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Why is 'present perfect' present if it happened in the past? And why is it 'perfect'?

This is a mystery for me.

Why do we say perfect in tenses, for example present perfect continuous. present and continuous is very obvious but what is perfect?

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marked as duplicate by Carlo_R., coleopterist, tchrist, RegDwigнt Oct 8 '12 at 21:21

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@FrantišekStanko Your link got messed up (forgot to close the last parenthesis I think). Here is the fixed link. –  Zairja Oct 8 '12 at 20:12

2 Answers 2

First of all, (though not for the first time),

  • "Present Perfect" is not a tense,
  • "Perfect" is not a tense,
  • "Present Continuous" is not a tense, and
  • "Present Perfect Continuous" is not a tense.

Present is a tense, and Past is a tense. Those are the only tenses in English. Tenses change the verb itself, instead of adding yet more auxiliary verbs.

Everything else is a Construction.

  • the Perfect Construction uses a form of have plus the Perfect Participle of the next verb.

    • I have eaten.
  • the Continuous (or Progressive) Construction uses a form of be plus the Present Participle of the next verb.

    • I am eating.
  • These can be put together, if done in the proper order (Perfect before Progressive)

    • I have been eating.
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I have here in my hand the 1973 edition of the OED (well, as much of it as I can hold in one hand). For tense, it gives "Any one of the different forms or modifications (or word-groups) in the conjugation of a verb which indicate the different times (past, present or future) at which the action or state denoted by it is viewed as happening or existing, and also (by extension) the different nature of such action or state, as continuing (imperfect) or completed (perfect) ...". Of course, you are welcome to use the word differently if you so choose. –  user16269 Oct 8 '12 at 21:26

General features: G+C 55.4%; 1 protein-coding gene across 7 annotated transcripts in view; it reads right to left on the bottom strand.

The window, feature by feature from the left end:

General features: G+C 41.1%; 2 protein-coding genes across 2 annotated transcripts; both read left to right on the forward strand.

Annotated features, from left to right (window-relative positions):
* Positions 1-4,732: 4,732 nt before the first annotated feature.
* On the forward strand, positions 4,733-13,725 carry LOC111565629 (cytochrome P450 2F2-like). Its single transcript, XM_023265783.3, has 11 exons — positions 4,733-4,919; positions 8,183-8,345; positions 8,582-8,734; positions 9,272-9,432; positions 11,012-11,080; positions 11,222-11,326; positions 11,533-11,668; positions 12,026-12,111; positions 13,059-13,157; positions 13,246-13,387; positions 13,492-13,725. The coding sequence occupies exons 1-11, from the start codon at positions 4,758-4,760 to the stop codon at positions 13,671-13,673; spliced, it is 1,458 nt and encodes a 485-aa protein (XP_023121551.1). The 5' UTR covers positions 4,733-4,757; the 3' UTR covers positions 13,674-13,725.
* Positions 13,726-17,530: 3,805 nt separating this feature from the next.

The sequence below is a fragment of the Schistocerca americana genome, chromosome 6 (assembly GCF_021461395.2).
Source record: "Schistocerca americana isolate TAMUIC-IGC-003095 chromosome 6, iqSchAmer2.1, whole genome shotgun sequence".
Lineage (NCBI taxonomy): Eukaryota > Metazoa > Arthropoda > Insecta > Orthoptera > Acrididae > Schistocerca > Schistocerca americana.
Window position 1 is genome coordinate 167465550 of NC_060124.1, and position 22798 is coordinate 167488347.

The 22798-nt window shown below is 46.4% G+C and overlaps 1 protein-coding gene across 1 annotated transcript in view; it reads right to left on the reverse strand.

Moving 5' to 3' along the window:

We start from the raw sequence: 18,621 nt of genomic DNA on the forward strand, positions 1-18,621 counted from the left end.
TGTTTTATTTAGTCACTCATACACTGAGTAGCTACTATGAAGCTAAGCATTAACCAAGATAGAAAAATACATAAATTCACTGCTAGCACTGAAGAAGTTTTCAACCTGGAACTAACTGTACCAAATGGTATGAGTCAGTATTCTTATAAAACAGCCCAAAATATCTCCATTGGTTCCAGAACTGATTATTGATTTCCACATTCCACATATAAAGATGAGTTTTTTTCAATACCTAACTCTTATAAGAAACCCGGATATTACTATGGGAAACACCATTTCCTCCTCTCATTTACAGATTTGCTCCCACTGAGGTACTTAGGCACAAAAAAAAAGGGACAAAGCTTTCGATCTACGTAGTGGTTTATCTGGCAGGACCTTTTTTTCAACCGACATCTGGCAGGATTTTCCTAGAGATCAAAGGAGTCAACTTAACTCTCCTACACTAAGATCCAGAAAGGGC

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A quick clarification. It seems you’re claiming that English has only two tenses on morphological grounds (because only present and past are affixal). I’m used to this claim being made on semantic grounds (Enç’s work being the first I read on the topic). If there were a dialect of English in which “past tense” were constructed with an auxiliary, would you no longer regard past as a tense in that dialect? –  Daniel Harbour Oct 8 '12 at 21:27
    
Second clarification, if you don’t mind. I tend to associate “construction” (the “Perfect Construction”) with Construction Grammar, rather than traditional grammatical description. Doubtless, “construction” has had some ad hoc uses in this context before. The claim that “Everything else is a Construction” seems to imply that this is an established usage. Was that what you meant? Thanks. –  Daniel Harbour Oct 8 '12 at 21:31
    
(On further thought, “periphrastic construction” is familiar to me from traditional grammar. But more thoroughgoing use of “construction” is, as said, novel, for me.) –  Daniel Harbour Oct 8 '12 at 21:43
    
I'm just using the term as it is used by professional linguists -- i.e, tense is strictly a morphological term. Why? For starts, there are way too many periphrastic verb constructions in English to label all of them as tenses. Second, Progressive (among many other constructions) would be an aspect and not a tense, even if it were morphological. –  John Lawler Oct 9 '12 at 8:14

In Portuguese, past continuous and past simple are called respectively "past imperfect" and "past perfect".

I ate. (nothing stopped me before I finished)

I was eating. (when something happened and made me stop)

"I have eaten" sounds like "I ate", but the focus in on the moment (consequence of eating), not in the past.

Present perfect is used to describe what's finished at the time of speaking. Perfectly finished.

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